I would like to incorporate Pyke into a web application and am particularly interested in question bases. I'd obviously need to implement my own ask module, but it appears that the ask modules are expected to be a synchronous interface.
A web app would require an asynchronous interface like:
1) Ask Pyke to prove a goal.
2) Pyke engine returns question to ask, leaving goal hanging.
3) Store the pyke engine in the web session and render question as an Http Response (web page)
4) Receive answer in Http Request
5) Pass answer back into Pyke (i.e. the Pyke engine associated with the web session).
6) Pyke proves goal, or returns another question (back to step 2)
I'm using Django, but any web app framework would require a similar approach.
Are there hooks in Pyke to facilitate this sort of approach? Has anybody else tried anything similar? Or would I need to start hacking deep into Pyke?
OK, I've thought a bit more about this, I think I need to write an ask module that:
1) stores the current question in the web session and can read an answer from the web session.
2) throws an exception if asked a question whose answer is not in the web session, and
3) provides additional interfaces to allow the web framework to validate answers and obtain review messages and error messages.
Involves lots of jumping up and down the callstack and lots of pickling things to and from the web session, but I think it should be a viable approach. Any comments?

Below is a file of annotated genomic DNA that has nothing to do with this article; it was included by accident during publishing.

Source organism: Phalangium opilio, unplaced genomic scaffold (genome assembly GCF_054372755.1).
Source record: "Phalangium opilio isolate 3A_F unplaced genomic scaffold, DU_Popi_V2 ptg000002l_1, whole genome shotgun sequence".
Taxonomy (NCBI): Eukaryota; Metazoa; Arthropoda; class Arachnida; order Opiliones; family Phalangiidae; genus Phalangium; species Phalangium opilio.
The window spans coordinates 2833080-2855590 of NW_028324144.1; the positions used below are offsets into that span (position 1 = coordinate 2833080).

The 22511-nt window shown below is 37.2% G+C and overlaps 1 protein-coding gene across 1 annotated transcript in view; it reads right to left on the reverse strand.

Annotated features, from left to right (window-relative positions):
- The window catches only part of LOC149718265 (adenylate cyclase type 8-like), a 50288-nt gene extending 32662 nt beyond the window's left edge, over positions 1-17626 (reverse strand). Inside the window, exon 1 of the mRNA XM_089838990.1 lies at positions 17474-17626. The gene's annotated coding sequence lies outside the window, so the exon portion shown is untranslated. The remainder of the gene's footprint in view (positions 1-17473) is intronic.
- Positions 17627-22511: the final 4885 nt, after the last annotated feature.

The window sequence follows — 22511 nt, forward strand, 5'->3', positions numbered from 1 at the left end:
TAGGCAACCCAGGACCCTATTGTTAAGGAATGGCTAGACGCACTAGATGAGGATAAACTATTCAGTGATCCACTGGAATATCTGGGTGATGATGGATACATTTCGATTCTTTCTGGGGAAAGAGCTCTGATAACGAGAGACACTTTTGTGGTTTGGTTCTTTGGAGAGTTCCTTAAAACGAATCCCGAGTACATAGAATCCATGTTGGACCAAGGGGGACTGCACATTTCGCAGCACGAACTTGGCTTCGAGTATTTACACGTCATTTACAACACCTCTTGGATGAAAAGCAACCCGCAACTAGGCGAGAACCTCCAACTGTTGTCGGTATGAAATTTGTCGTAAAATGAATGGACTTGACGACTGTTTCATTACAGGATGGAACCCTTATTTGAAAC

Gee - quiet community around here.
I hit a minor stumbling block - in that if you implement the ask_module as a python module there is no way for it to know about the web session (unless you construct it dynamically each request).
However, looking at the Pyke code, I'm pretty sure everything will work the same if you implement the ask_*() functions as methods in a class instead of functions in a module, and set the engine ask_module to a class instance instead of a module. Then you can pass in any relevant information via the class instance.
Personally I think this is a better design anyway, as it lets you pass in session-specific options to the ask_module. (e.g. could pass in window display options to task_wx)
I'll let you know if the approach works (assuming there's anyone out there reading this).
Sorry for the delay…
Yes, you should be able to abort the proof when an unanswered question is encountered and store answers in the web session and then replay them in subsequent requests. This causes the initial inferencing to be repeated, but should lead to the same results.
On the ask_module being class based, I don't think that the code really cares whether it's a module or an object. It's all just how you want to implement it.